Reporter Kim (Meg Randall) gets seated on the dining car with pixelated Emily (Ida Moore) then meets college man Tom (Richard Long) in the first film in the series, Ma and Pa Kettle, 1949.
Opening credits for the first in the popular series, Ma and Pa Kettle, 1949, starring Marjorie Main and Percy Kilbride, based on Betty MacDonald's characters from 'The Egg and I.'
The Bowery Boys crash college when one of them lands on the football team in Hold That Line (1952).
Ma (Marjorie Main) and Pa (Percy Kilbride) in their first scene from their first feature, Ma and Pa Kettle, 1949, based on characters created by Betty MacDonald.
Gang-moll Debby (Gloria Grahame) is interested in newly-bereaved cop Bannion (Glenn Ford) but not on a business level, visiting his hotel room in Fritz Lang's The Big Heat, 1953.
Discourse between cop Dave Bannion (Glenn Ford) and spouse Katie (Jocelyn Brando, Marlon's older sister) so domestic you know something bad is coming, early in Fritz Lang's film noir The Big Heat, 1953.
First big scene between thug Vince (Lee Marvin), his squeeze Debby (Gloria Grahame), sidekick Larry (Adam Williams) and their boss Lagana (Alexander Scourby) in Fritz Lang's The Big Heat, 1953.
Touring author Lynn Belvedere (Clifton Webb) with agent Emmett (young, pre-blacklist Zero Mostel), launching a scheme to investigate old age, in Mr. Belvedere Rings The Bell, 1951.
Crisp opening sequence from Fritz Lang's The Big Heat, 1953, starring Glenn Ford, Gloria Grahame and Lee Marvin, featuring Jeanette Nolan making a quick adjustment to widowhood.
Nurse Tripp (Joanne Dru) with Rev. Watson (Hugh Marlowe) and inmates (Doro Merande, Frances Brandt, Kathleen Comegys et al) when Lynn Belvedere (Clifton Webb), incognito, arrives at the rest home, in Mr. Belvedere Rings The Bell, 1951.
Famous scene in which gangster Vince (Lee Marvin) freaks out and burns girlfriend Debbie (Gloria Grahame) with hot coffee, in Fritz Lang's The Big Heat, 1953.
Cop Bannion (Glenn Ford) drops in on the polished gangster Lagana (Alexander Scourby) and his hunky aide George (Chris Alcaide) to deliver a warning in Fritz Lang's The Big Heat, 1953.
A greedy financier and a gang of gunmen force people to sell land. In HD.
Filmdom's legendary gangster Edward G. Robinson ("Little Caesar," "Double Indemnity") is a criminal lawyer who lays his reputation, and life, on the line defending his former assistant against a homicide charge. Starring Nina Foch ("An American in Paris," "The Ten Commandments"), Hugh Marlowe ("All About Eve," "The Birdman of Alcatraz"), and featuring an early appearance by blonde bombshell Jayne Mansfield.
Fresh from his Academy Award winning comeback in 1953’s From Here to Eternity, Frank Sinatra surprised world wide movie audiences by following up that life altering triumph with the darkest screen role of his legendary career- that of would be Presidential assassin John Baron in Suddenly. With a plotline inspired by then President Eisenhower’s train trips to Palm Springs, California, Suddenly finds Baron holding pacifist war widow Ellen Benson (Nancy Gates), her family, and the town sheriff (Sterling Hayden) hostage while preparing to shoot the President. In a tough, taut 75 minutes suffused with classic film noir elements, Suddenly presents characters alienated from their surroundings, men and women trapped in the dark side of a post war American society where the old cultural certainties have vanished.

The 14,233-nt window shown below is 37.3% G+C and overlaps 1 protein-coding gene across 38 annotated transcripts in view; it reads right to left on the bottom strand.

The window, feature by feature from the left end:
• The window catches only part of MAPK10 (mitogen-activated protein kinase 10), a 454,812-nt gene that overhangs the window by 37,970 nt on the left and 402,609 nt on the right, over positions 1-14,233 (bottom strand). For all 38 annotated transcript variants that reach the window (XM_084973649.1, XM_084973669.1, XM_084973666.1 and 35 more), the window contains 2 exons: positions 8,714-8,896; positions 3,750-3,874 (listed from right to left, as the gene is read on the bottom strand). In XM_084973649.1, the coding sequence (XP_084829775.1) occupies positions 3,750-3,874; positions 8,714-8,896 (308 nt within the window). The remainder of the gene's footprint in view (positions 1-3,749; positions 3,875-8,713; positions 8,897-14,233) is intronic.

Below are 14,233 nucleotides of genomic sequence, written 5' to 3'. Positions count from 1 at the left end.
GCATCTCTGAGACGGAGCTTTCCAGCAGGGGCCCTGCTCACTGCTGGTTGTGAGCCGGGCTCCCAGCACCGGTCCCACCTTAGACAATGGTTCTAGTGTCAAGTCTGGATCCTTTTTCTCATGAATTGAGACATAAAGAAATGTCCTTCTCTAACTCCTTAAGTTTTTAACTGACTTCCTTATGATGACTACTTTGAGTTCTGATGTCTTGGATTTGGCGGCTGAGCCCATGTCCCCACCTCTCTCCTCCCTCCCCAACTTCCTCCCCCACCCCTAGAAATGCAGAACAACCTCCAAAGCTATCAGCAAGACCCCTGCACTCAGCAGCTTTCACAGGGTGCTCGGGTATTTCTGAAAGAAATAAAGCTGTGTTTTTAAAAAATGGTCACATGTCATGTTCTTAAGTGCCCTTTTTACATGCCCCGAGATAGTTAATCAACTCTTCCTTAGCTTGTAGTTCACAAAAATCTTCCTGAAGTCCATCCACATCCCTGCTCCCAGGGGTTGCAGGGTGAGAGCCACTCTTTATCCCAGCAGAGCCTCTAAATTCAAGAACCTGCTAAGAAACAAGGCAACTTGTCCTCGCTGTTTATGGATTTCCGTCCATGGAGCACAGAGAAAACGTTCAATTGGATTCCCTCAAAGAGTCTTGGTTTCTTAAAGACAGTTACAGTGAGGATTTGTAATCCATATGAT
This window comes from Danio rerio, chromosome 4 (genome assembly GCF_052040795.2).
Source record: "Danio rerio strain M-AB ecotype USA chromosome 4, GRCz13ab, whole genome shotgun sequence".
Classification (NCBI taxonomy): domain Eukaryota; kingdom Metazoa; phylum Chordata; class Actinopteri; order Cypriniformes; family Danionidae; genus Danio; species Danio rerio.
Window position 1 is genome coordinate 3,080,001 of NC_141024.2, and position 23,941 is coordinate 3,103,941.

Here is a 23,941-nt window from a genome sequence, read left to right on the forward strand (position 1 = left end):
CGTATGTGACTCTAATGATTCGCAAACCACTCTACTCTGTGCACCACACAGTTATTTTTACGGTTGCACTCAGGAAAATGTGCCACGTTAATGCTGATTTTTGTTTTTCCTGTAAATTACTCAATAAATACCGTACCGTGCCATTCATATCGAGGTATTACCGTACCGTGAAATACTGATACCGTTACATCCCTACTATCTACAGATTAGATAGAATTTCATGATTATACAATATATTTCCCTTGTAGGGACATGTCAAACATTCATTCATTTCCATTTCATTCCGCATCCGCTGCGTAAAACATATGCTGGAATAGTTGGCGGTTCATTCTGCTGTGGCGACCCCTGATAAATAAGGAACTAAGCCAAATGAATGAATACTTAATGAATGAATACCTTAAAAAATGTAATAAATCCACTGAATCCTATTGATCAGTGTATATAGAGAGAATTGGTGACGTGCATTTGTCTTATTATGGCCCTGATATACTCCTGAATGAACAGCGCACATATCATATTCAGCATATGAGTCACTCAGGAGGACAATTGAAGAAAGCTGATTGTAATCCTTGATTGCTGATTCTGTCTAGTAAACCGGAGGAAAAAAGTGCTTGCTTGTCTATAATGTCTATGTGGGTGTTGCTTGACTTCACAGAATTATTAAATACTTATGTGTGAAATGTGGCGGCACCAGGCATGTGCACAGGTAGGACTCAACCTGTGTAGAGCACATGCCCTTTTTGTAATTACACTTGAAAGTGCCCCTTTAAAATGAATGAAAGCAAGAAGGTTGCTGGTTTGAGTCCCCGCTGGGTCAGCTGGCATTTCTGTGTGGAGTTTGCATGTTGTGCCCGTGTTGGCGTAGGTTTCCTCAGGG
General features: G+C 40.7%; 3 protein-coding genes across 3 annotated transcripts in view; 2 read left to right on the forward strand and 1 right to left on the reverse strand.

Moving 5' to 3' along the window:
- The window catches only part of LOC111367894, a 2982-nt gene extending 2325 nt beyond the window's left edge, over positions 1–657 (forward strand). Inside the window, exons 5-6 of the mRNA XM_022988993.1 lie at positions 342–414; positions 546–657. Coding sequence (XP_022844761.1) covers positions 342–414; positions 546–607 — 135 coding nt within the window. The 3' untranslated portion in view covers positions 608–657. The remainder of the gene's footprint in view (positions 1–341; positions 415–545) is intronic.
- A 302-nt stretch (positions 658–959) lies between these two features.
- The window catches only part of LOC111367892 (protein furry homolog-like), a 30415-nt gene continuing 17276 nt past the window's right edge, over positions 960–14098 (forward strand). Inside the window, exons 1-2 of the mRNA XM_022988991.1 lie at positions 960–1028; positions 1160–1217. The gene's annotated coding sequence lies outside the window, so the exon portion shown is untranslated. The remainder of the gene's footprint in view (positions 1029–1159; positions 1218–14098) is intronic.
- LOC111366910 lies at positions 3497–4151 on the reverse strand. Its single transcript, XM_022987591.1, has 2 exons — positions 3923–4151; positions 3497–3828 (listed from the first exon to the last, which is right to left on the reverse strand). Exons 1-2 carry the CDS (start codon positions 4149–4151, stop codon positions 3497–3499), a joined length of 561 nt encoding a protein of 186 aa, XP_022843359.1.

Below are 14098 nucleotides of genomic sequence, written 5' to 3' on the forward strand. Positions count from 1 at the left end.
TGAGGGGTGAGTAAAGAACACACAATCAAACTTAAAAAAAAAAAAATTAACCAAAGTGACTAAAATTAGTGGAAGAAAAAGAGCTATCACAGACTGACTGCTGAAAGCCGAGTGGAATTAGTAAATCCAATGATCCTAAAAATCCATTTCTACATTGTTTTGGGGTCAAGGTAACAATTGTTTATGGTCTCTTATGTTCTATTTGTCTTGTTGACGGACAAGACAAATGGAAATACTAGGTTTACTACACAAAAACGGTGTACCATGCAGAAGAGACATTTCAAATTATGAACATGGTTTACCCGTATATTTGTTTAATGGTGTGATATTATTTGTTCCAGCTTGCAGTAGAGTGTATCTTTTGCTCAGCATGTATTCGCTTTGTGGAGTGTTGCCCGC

Terror comes to the sleepy small town of Suddenly when a cold-blooded assassin takes a family hostage. Now, the clock is ticking and every precious second counts as they band together to stop this methodical killer before he can carry out his shocking plan. Academy Award-winner Frank Sinatra (From Here to Eternity) gives a “tour de force” (The New York Times) performance in the most astonishing role of his career. Sterling Hayden (The Killing) costars as the sheriff who is pitted against this cool and cunning psychopath in a tense battle of wills. Transferred from the original studio master print, this controversial classic of unnerving suspense is now available in pristine HD with superior picture and sound.
In the tranquil small town of Suddenly, peace and quiet is disrupted one day by the news that the President's train will be arriving and that there might also be a possible assassination attempt. Frank Sinatra gives and electrifying performance as the psychotic killer hired to do the job.
A retired marshal and his new bride learn that a killer whom the marshal sent to jail is coming back to town on the noon train, seeking revenge. Deserted by his friends and former deputies, he faces the killer and his gang alone. A colorized version was released on home video in 1990.
A marshall, personally compelled to face a returning deadly enemy, finds that his own town refuses to help him.
A man is terrified of falling asleep for fear he might die.
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